In this one-year trial, there were no significant changes in cognitive performance between AD participants receiving stimulation therapy or standard care. To our surprise, both groups retained their cognitive function and the results were consistent for three different cognitive tests as assessed at quarterly sessions during the study period. Among the participants receiving standard care, we expected an annual decline of 2–3 MMSE points, or an increase of 5–12 ADAS-Cog points, which is the natural course of AD [23
Our results are in agreement with others [25
] who reported small changes in mean MMSE score in controls receiving standard care. This is in contrast with Requena et al [10
], who reported a significant decline in mean MMSE score from 19.4 (SD 4.9) to 13.1 (SD 5.9) after one year without intervention, but an increase in mean MMSE score from 19.4 (SD 8.2) to 21.9 (SD 7.9) after one year for AD subjects receiving stimulation therapy. However, these studies are limited by short follow up [25
], retrospective design, poorly defined controls [26
], small sample size and an open design [10
In our study, there were no differences in cognitive performance between the groups given donepezil or placebo, irrespective of stimulation therapy or standard care. Chapman et al [12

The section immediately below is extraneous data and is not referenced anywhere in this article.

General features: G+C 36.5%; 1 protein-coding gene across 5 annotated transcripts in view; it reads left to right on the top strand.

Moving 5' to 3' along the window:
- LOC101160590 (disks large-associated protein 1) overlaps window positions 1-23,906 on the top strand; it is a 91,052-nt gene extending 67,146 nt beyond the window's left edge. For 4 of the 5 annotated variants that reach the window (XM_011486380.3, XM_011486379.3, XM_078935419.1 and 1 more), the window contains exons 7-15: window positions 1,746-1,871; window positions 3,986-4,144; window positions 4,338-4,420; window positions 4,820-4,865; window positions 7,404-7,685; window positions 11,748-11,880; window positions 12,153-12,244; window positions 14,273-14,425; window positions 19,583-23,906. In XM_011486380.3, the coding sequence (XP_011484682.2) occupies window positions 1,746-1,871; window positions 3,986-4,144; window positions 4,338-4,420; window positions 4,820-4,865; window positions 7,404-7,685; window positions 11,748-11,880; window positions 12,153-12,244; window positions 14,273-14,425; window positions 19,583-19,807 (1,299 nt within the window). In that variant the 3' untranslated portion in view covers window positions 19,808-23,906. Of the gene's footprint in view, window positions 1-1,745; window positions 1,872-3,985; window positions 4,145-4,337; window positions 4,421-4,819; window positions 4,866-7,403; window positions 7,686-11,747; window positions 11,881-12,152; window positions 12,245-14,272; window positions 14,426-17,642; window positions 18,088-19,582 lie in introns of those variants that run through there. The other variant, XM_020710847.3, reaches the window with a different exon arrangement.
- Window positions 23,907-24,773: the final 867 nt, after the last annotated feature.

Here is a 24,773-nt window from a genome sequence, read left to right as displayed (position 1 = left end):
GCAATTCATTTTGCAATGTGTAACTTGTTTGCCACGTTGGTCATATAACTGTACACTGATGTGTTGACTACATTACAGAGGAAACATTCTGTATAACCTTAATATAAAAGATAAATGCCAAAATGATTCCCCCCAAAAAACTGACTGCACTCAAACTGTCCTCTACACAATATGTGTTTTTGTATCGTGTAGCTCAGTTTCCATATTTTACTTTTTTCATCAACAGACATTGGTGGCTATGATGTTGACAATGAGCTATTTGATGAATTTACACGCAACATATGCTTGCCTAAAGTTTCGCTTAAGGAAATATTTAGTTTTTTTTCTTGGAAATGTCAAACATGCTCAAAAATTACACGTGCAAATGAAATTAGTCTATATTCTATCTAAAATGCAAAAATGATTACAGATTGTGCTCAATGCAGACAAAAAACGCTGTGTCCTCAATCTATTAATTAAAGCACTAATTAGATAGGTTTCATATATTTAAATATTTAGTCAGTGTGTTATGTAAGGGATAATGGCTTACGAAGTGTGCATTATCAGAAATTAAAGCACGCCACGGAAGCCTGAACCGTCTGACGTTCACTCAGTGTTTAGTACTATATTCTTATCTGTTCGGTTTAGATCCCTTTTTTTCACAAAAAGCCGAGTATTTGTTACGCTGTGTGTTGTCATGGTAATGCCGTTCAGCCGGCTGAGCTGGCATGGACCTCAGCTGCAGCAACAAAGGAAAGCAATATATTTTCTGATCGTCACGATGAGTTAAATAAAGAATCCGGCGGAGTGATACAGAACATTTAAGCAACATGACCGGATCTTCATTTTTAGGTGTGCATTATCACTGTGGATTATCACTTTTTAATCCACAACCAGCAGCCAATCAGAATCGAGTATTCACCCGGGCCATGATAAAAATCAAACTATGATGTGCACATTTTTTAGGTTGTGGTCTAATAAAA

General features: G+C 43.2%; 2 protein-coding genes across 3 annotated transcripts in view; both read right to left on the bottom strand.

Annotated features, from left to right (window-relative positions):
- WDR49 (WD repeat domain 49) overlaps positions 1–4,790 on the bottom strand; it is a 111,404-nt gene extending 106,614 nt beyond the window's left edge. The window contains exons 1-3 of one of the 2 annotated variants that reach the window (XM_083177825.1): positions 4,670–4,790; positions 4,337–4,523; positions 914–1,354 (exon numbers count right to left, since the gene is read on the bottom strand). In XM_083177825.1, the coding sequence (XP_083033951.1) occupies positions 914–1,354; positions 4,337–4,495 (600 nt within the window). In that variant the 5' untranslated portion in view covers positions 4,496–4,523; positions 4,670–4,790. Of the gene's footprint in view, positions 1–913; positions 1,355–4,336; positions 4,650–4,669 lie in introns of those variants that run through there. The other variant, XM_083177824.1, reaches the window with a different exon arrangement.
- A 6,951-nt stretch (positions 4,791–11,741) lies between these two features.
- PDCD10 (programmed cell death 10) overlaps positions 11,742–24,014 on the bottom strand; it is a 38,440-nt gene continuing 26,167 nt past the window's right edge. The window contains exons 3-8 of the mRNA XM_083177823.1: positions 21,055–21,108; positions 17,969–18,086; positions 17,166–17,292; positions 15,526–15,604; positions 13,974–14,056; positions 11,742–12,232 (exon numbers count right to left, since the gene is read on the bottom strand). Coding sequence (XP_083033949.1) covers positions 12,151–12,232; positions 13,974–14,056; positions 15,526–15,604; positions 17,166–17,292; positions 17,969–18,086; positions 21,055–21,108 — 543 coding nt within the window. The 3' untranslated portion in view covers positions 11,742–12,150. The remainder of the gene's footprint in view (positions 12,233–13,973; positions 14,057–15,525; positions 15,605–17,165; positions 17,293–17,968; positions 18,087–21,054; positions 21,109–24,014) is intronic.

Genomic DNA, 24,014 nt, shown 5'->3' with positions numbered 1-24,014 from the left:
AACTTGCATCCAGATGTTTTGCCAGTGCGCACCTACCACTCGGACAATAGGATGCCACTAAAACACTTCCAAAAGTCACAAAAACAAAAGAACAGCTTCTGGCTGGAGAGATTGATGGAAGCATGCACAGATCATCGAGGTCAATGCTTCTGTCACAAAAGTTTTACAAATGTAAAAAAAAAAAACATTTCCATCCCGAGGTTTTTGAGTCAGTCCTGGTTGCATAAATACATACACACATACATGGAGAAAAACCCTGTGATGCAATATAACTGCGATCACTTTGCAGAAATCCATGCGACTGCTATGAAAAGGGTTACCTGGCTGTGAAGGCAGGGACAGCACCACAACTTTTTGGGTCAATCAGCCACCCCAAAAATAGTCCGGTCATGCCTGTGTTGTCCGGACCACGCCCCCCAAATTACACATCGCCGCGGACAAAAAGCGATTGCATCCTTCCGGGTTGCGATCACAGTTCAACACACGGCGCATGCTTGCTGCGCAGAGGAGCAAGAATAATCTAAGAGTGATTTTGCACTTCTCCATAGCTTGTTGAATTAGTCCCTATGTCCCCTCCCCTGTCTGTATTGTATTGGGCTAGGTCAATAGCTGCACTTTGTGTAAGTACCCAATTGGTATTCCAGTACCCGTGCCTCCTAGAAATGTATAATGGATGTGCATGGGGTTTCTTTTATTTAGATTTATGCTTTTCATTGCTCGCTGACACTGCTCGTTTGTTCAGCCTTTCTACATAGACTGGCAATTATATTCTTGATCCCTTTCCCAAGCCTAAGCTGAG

] and Matsuda et al [11
] reported non-significant changes in mean MMSE score in the combined treatment group given donepezil and stimulation therapy after one year (−1.3 and +0.3 respectively), but a significant reduction in cognitive performance was observed in the donepezil only group (−2.9 and −2.0 respectively). Requena et al reported improved mean MMSE score (+1.5 points) after one year and a minimal reduction after two years in the combined treatment group (−1.3 points), whereas AD participants receiving donepezil without specific stimulation and AD participants in the control group had significantly lower MMSE score (−3.4 and −6.3, respectively). Our results partially support these studies [10
] as the effect of stimulation on cognitive performance, with or without donepezil, did not deteriorate after one year. However, unlike Requena et al, our participants receiving donepezil or placebo added to standard care retained cognitive performance after one year. The differences could be due to smaller sample size and greater variation in cognitive function among participants in the Requena et al study compared to the present study. Differences in baseline cognitive function between mild and moderate AD may also give different cognitive deterioration slopes.